"If you bought health insurance on HealthCare.gov for this year, you could be in for a few surprises when open enrollment begins next month. It’s possible, for example, that you could end up being billed for two different plans. The reason, insurers say, is because the federal government hasn’t addressed a key communications issue with the website. And if you haven’t updated your financial information on the online insurance marketplace, you could face higher premiums and get less of a subsidy than you deserve."

The Love Affair With Obamacare

Erick Erickson
Red State
Mon, 2014-10-27
"Americans love Obamacare, the New York Times propagandizes today. It’s not the only media outfit running with this story today, suggesting a coordinated campaign effort a week before the election. According to the New York Times, it is too soon to tell if Obamacare is working, except with the young. There, Obamacare seems to be working. But, here’s the kicker. With the Obama Administration claiming Obamacare would reduce costs, the New York Times finds it only has at the margins."

Obamacare's Bay State Bailout

Josh Archambault
Forbes
Mon, 2014-10-27
"After the worst transition to Obamacare in the country, Massachusetts is still without a functional exchange website and just 769 people have enrolled in Obamacare-subsidized plans. To avoid accountability and political repercussions, Massachusetts Gov. Deval Patrick is about to cut two special deals with the federal government: the “Commonwealth Kickback” which grants Massachusetts the most generous taxpayer-funded premium subsidies in the entire country, while the “Bay State Bailout” gives 300,000+ MA residents “temporary” Medicaid coverage in 2014, without any verification of their eligibility. These deals are reminiscent of the controversial ACA-related “Cornhusker Kickback” and “Louisiana Purchase,” but they also can be added to the growing list of special deals cut for Massachusetts as the state struggles to transition to the ACA."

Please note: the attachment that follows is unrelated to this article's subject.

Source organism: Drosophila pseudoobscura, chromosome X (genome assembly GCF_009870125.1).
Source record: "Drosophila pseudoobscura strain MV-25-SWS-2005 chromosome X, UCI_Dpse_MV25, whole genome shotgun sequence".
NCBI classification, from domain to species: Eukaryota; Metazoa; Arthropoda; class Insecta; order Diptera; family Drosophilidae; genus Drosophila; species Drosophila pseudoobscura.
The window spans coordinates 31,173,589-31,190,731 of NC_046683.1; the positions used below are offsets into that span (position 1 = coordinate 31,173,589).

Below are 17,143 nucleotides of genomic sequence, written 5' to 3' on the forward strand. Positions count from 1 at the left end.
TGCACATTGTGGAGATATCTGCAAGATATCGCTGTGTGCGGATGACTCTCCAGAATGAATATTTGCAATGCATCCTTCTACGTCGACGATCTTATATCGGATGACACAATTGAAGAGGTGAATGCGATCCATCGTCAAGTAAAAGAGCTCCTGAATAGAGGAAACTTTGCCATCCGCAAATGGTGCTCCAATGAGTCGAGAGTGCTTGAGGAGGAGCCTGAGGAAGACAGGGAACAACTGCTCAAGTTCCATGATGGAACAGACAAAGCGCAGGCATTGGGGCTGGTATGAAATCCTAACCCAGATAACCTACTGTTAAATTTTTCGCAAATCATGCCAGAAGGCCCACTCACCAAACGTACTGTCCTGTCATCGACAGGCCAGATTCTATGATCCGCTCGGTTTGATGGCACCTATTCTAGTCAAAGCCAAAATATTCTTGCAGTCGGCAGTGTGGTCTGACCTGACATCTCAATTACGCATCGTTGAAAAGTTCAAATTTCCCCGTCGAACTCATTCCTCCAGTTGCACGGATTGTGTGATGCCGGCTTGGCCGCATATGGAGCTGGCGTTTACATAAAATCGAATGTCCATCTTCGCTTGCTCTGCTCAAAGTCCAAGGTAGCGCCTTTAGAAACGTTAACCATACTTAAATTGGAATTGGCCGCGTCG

The Real Story on How Much Obamacare Increased Coverage

Ed Haislmaier and Drew Gonshorowski
The Daily Signal
Thu, 2014-10-23
"We now have the Medicaid and private-market health insurance enrollment data for the second quarter of 2014 needed to complete the picture of how Obamacare’s rollout affected coverage. What we’ve learned is that the Obamacare gains in coverage were largely a result of the Medicaid expansion and that most of the gain in private coverage through the government exchanges was offset by a decline in employer-based coverage. In other words, it is likely that most of the people who got coverage through the exchanges were already insured."

GOP 2016 contenders: Repeal Obamacare, reform Medicaid

Jennifer Rubin
Washington Post
Thu, 2014-10-23
"Gov. John Kasich of Ohio was the first potential 2016 candidate to get snared in the Obamacare/Medicaid media snafu. As one of several GOP governors who expanded Medicaid, he naturally defends that move, which in an Associated Press interview came out as a defense of Obamacare, to which the Medicaid extension was attached. Kasich clarified his view, but the liberal media, Democrats and potential 2016 opponents may think they have their gotcha quote. Kasich, however, is correct that one can be for repealing Obamacare and still support states’ expansion of Medicaid. But other governors should be forewarned: You better be crystal clear about what you want to do."